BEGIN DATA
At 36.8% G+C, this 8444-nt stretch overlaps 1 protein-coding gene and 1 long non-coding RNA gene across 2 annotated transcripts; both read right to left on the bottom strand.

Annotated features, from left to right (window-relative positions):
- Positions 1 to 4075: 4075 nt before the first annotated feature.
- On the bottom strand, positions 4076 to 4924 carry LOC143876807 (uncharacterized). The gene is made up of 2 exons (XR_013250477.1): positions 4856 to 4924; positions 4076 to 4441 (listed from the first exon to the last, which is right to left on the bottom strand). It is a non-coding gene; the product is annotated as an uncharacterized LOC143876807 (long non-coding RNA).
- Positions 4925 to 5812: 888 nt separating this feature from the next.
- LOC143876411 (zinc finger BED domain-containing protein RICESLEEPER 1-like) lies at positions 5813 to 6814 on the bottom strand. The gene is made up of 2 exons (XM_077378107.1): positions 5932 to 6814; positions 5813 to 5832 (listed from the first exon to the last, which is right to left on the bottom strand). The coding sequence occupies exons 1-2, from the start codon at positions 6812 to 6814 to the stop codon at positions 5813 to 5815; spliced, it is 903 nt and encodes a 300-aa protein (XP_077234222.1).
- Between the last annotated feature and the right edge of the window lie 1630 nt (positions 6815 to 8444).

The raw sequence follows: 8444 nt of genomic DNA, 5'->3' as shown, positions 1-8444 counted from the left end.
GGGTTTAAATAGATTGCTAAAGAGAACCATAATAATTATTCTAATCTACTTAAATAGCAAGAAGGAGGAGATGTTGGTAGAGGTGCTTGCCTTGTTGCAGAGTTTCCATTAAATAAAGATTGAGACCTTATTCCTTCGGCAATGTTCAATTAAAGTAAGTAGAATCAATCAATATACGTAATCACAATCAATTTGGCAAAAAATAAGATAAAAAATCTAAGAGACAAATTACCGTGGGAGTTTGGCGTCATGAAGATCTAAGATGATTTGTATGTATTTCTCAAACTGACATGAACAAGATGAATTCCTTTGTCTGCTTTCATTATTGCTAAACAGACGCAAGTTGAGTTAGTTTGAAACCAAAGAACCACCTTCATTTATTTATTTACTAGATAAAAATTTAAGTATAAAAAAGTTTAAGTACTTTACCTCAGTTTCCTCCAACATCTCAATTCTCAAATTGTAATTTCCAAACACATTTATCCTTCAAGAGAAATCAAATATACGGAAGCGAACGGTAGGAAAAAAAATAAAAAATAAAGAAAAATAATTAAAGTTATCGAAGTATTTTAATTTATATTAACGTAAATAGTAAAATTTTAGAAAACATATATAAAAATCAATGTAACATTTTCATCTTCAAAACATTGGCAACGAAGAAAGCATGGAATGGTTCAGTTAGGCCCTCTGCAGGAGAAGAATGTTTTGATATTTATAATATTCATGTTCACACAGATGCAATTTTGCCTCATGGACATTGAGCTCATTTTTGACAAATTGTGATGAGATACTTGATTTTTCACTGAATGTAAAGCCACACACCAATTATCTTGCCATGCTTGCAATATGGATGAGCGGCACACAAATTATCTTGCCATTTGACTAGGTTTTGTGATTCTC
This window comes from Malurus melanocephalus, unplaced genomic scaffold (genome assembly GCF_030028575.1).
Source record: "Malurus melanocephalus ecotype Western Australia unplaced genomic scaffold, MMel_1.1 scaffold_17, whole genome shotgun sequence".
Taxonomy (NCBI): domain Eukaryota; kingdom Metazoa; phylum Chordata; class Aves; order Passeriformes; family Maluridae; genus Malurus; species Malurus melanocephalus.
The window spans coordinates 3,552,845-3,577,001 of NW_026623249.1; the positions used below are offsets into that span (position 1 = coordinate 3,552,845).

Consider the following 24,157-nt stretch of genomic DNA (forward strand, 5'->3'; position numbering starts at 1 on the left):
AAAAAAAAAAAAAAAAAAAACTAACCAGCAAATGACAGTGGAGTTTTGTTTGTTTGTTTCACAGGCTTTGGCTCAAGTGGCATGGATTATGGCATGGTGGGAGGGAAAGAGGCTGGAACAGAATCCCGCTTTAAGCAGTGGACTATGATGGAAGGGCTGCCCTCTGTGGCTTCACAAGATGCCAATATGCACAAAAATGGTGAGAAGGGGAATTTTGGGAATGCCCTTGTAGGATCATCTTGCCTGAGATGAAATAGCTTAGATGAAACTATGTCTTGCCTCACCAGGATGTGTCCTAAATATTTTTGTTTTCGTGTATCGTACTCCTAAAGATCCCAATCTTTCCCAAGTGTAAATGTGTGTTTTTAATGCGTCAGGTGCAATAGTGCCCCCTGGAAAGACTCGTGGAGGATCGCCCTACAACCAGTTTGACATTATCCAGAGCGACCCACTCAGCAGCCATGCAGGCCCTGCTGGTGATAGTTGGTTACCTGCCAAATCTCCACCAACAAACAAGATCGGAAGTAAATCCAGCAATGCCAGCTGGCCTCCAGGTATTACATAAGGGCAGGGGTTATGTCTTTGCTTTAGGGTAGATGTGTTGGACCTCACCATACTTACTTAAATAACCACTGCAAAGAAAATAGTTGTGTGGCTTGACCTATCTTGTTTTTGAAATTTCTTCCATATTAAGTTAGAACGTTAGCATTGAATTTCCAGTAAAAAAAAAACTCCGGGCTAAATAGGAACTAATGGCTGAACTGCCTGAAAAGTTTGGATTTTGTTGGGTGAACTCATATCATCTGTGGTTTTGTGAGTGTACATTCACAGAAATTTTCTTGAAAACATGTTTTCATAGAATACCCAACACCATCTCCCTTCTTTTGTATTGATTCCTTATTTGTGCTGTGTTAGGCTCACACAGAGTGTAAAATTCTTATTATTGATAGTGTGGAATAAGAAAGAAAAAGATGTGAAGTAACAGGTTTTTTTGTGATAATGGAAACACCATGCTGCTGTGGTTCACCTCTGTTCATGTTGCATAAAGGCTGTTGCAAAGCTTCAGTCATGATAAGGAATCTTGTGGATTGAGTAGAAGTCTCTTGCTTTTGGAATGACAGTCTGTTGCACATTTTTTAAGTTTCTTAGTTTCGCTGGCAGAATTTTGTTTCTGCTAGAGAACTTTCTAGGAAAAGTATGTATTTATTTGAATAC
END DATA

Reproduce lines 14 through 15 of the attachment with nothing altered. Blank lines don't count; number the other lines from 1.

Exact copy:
Consider the following 24,157-nt stretch of genomic DNA (forward strand, 5'->3'; position numbering starts at 1 on the left):
AAAAAAAAAAAAAAAAAAAACTAACCAGCAAATGACAGTGGAGTTTTGTTTGTTTGTTTCACAGGCTTTGGCTCAAGTGGCATGGATTATGGCATGGTGGGAGGGAAAGAGGCTGGAACAGAATCCCGCTTTAAGCAGTGGACTATGATGGAAGGGCTGCCCTCTGTGGCTTCACAAGATGCCAATATGCACAAAAATGGTGAGAAGGGGAATTTTGGGAATGCCCTTGTAGGATCATCTTGCCTGAGATGAAATAGCTTAGATGAAACTATGTCTTGCCTCACCAGGATGTGTCCTAAATATTTTTGTTTTCGTGTATCGTACTCCTAAAGATCCCAATCTTTCCCAAGTGTAAATGTGTGTTTTTAATGCGTCAGGTGCAATAGTGCCCCCTGGAAAGACTCGTGGAGGATCGCCCTACAACCAGTTTGACATTATCCAGAGCGACCCACTCAGCAGCCATGCAGGCCCTGCTGGTGATAGTTGGTTACCTGCCAAATCTCCACCAACAAACAAGATCGGAAGTAAATCCAGCAATGCCAGCTGGCCTCCAGGTATTACATAAGGGCAGGGGTTATGTCTTTGCTTTAGGGTAGATGTGTTGGACCTCACCATACTTACTTAAATAACCACTGCAAAGAAAATAGTTGTGTGGCTTGACCTATCTTGTTTTTGAAATTTCTTCCATATTAAGTTAGAACGTTAGCATTGAATTTCCAGTAAAAAAAAAACTCCGGGCTAAATAGGAACTAATGGCTGAACTGCCTGAAAAGTTTGGATTTTGTTGGGTGAACTCATATCATCTGTGGTTTTGTGAGTGTACATTCACAGAAATTTTCTTGAAAACATGTTTTCATAGAATACCCAACACCATCTCCCTTCTTTTGTATTGATTCCTTATTTGTGCTGTGTTAGGCTCACACAGAGTGTAAAATTCTTATTATTGATAGTGTGGAATAAGAAAGAAAAAGATGTGAAGTAACAGGTTTTTTTGTGATAATGGAAACACCATGCTGCTGTGGTTCACCTCTGTTCATGTTGCATAAAGGCTGTTGCAAAGCTTCAGTCATGATAAGGAATCTTGTGGATTGAGTAGAAGTCTCTTGCTTTTGGAATGACAGTCTGTTGCACATTTTTTAAGTTTCTTAGTTTCGCTGGCAGAATTTTGTTTCTGCTAGAGAACTTTCTAGGAAAAGTATGTATTTATTTGAATAC